Artist's style wins over Airport Authority

Artist's style wins over Airport Authority
New Mexico artist Fausto Fernandez was chosen by the Burbank-Glendale-Pasadena Airport Authority to design the artwork being placed on the RITC building at Hollywood Burbank Airport. (Courtesy of the Burbank-Glendale-Pasadena Airport Authority)

After several months of searching, the Burbank-Glendale-Pasadena Airport Authority has chosen an artist to design large-scale artwork to be mounted on the transportation center at Hollywood Burbank Airport.

Commissioners unanimously voted during a meeting on Monday to award New Mexico artist Fausto Fernandez an $85,000 contract to come up with six different designs for each of the panels outside of the building along Hollywood Way.

The airport authority is required to put up art pieces on the center to fulfill Burbank's Art in Public Places obligation after the building was constructed, said Nerissa Sugars, who is in charge of the authority's marketing and business development.

Fernandez, who said that he has always had a fascination with airplanes, is no stranger to public art pieces. His work can be seen at East Rancho Dominguez Park in Compton and at the Phoenix Sky Harbor Airport.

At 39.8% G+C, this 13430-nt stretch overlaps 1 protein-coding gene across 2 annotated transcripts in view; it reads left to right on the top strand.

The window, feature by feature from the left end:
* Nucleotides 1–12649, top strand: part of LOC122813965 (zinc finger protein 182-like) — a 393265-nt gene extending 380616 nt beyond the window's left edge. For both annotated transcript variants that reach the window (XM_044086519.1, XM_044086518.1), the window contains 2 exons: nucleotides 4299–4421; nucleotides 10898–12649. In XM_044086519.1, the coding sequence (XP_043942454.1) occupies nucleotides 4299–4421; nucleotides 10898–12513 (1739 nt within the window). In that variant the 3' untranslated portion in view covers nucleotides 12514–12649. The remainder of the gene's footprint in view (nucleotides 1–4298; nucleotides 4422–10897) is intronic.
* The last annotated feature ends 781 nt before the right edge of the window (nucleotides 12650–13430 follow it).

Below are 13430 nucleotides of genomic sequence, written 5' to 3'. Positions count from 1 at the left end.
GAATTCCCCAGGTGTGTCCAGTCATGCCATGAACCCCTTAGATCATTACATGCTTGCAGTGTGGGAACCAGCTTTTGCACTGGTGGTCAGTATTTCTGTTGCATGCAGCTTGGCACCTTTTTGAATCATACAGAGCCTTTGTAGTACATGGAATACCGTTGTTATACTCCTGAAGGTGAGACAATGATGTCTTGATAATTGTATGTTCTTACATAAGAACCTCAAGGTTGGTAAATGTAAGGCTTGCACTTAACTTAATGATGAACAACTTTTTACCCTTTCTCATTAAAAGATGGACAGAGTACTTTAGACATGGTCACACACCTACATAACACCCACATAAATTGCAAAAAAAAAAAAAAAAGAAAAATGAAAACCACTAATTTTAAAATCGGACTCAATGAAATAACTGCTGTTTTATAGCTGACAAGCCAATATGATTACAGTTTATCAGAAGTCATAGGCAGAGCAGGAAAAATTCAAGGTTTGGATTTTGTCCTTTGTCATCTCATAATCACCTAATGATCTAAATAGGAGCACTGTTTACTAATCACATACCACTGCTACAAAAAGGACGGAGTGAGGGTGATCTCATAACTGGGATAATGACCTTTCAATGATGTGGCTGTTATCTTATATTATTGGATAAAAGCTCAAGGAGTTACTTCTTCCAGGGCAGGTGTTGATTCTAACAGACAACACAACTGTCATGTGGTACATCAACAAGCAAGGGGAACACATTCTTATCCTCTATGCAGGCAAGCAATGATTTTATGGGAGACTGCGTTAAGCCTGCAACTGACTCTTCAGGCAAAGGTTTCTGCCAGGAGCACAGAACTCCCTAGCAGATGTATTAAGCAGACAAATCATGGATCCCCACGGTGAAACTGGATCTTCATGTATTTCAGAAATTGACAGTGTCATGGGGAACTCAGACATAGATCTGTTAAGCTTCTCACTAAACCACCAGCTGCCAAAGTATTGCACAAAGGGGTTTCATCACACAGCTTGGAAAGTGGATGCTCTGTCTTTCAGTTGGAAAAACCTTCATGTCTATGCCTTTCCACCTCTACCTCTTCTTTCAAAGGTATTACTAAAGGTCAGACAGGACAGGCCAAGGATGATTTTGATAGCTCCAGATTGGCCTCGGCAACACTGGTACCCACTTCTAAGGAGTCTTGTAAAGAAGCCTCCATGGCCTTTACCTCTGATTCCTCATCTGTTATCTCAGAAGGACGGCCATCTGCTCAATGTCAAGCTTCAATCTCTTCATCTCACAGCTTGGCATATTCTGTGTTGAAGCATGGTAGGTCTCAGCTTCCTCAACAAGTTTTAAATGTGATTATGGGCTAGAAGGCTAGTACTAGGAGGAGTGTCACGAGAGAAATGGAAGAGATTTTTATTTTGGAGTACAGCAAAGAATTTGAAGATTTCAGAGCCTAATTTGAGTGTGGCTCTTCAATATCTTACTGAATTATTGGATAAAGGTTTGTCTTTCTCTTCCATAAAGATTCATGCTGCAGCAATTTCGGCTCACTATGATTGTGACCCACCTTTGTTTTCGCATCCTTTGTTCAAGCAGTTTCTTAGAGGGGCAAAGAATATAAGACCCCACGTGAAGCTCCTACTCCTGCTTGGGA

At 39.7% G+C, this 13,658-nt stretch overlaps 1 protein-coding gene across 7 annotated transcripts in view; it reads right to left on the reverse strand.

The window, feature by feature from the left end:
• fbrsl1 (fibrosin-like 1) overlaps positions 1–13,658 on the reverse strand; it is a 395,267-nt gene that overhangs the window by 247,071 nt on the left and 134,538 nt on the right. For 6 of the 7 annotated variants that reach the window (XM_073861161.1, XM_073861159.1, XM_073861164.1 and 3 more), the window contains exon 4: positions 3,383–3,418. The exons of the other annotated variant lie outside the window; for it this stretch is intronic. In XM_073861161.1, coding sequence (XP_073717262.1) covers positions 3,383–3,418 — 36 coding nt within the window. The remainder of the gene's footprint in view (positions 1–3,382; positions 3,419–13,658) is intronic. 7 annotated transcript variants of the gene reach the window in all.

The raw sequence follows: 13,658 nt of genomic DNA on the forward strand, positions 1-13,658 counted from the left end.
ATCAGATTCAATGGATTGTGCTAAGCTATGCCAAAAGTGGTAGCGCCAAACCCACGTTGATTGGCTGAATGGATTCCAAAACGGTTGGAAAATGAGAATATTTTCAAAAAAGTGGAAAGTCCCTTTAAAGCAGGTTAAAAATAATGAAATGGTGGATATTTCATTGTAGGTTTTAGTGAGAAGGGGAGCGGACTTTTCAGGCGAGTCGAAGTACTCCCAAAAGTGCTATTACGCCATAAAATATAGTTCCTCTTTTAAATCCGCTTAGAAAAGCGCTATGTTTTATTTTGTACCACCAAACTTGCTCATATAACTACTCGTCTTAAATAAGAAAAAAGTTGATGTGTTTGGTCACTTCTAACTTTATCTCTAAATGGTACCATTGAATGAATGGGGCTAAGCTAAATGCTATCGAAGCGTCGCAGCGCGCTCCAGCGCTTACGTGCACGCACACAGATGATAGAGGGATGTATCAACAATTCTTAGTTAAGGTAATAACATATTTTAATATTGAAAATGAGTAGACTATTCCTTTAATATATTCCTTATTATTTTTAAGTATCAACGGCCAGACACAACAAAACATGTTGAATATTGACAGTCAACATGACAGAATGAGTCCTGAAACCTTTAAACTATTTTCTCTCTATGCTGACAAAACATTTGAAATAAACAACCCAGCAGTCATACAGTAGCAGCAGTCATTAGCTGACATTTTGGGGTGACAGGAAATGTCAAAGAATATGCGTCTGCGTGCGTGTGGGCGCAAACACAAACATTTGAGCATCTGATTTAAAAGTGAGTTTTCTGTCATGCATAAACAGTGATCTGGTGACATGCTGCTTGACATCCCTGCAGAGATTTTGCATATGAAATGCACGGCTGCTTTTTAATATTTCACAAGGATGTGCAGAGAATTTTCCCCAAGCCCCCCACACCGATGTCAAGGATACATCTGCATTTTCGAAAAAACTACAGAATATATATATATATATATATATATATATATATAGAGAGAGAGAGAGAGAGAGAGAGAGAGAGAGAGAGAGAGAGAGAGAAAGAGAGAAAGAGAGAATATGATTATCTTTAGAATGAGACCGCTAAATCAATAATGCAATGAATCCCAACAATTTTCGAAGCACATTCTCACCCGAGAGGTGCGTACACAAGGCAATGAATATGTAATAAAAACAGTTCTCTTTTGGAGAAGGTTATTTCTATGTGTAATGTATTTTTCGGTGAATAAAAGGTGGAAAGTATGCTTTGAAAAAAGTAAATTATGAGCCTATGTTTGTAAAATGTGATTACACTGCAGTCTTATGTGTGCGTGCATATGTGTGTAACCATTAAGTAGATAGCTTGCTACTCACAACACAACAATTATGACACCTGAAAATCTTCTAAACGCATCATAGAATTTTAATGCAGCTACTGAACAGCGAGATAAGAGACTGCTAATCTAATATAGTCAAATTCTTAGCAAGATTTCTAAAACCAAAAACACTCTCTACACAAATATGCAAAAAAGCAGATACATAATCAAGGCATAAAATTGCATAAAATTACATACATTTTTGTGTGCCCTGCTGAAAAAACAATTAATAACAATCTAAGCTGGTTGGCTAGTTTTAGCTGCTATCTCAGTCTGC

He was chosen by the airport authority's artist selection committee because of his unique style and his willingness to work with the community on the project, said Gail Goldman, an art consultant hired by the authority.

"There's a lot of confidence in his experience in public art and with his approach to the work that he does," Goldman said. "We feel a strong sense that his work will translate really well onto that large scale."

Fernandez said that his concept for the six designs will be based off an art project he recently worked on which involved creating abstract collages of people from specific communities and mixing in graffiti elements.

The artist plans to go out in Burbank, Glendale and Pasadena to do research and design the art pieces.

"I do research. I talk to people. I photograph [examples], and I try to gather all that information in order for me to do public-art projects," Fernandez said.

The overall cost of the project, which was approved by the airport authority this past August, will be roughly $377,000, which includes the design process and Fernandez's contract as well as construction of the art panels.

Fernandez will have until this April to develop the panels' designs, which will need approval from the airport authority.

Barring any setbacks, the project is expected to be completed by May 2018.


Anthony Clark Carpio,

Twitter: @acocarpio